In addition, McEwen — who said ALMR makes “ultimate sense” — questioned whether the U.S. Department of Defense would share frequencies in the lower 48 states, citing numerous times the military has rebuffed public safety in past attempts to get the federal government to share its spectrum.
But Woodall and Corzine said public safety should reconsider its approach to the federal government on spectrum issues. Instead of seeking exclusive-rights agreements as in the past, public safety likely would be more successful proposing joint-system arrangements such as the one used for ALMR, Woodall said.
“If you approach the Department of Defense or other federal agency from the standpoint of sharing infrastructure, then sharing spectrum shouldn’t be an issue,” he said.
Another unique aspect of the Alaska effort has been the backing of powerful Sen. Ted Stevens (R-Alaska), who headed the Senate Appropriations Committee as federal funding for ALMR was needed.
“Senator Stevens was the one in Alaska who was driving that project,” Corzine said. “So you have a U.S. senator driving it, obviously bringing in U.S. federal dollars with an understanding from the state’s governor that the state would also pony up money.”
Indeed, getting such Capitol Hill support is critical to the success of any interoperability effort involving the federal government, Haraseth said, adding he learned that lesson first-hand when he tried to establish an ALMR-like network in Montana eight years ago. Although the idea was well-received at all staff levels, the absence of Congressional backing prevented the notion from becoming a reality at the time, he said.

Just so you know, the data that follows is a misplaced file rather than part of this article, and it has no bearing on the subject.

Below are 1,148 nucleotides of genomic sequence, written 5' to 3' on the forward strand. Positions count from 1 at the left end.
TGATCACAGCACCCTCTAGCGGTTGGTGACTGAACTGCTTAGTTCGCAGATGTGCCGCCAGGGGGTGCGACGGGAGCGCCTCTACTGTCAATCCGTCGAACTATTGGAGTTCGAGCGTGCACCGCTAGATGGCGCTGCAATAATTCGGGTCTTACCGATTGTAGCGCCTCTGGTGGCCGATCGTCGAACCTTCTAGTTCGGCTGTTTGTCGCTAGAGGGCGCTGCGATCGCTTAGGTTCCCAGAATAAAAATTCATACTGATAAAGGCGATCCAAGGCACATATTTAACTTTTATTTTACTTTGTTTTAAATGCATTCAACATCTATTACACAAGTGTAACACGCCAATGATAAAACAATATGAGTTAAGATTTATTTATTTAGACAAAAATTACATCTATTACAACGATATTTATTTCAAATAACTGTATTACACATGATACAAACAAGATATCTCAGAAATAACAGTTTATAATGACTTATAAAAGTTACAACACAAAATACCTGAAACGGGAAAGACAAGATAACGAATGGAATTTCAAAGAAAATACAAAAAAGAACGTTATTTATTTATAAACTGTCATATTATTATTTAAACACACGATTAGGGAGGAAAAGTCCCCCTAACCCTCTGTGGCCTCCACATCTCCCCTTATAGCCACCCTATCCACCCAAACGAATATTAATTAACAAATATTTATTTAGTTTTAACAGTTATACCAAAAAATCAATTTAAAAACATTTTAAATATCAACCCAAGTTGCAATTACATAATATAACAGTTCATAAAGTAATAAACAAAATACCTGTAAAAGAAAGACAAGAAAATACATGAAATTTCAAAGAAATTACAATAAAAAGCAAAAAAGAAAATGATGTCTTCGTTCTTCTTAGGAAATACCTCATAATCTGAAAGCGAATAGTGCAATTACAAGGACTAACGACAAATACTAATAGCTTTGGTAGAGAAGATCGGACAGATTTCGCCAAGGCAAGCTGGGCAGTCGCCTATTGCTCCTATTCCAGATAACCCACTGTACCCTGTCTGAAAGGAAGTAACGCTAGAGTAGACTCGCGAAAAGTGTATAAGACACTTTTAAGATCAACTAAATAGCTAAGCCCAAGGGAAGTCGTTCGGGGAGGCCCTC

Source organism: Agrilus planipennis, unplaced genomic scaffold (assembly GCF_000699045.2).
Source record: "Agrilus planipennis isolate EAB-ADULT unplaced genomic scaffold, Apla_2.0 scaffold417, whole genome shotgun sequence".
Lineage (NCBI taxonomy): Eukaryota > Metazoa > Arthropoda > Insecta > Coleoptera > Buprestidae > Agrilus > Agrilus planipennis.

“You’ve got to find some Congressional support that will put earmarked language in a bill that says, ‘Thou shalt spend your communications money in this area for this purpose, this way for this project,’” Haraseth said. “That enables the national spectrum managers to start participating and start spending their money on the project.”
But the most-cited difference between Alaska and states in the continental U.S. concerns the relationship state and local governments have with the federal government. In populous areas, many state and local officials work with large budgets, so they are not as dependent upon federal dollars. Furthermore, when in need of aid, they are more likely to seek it from a peer rather than the federal government.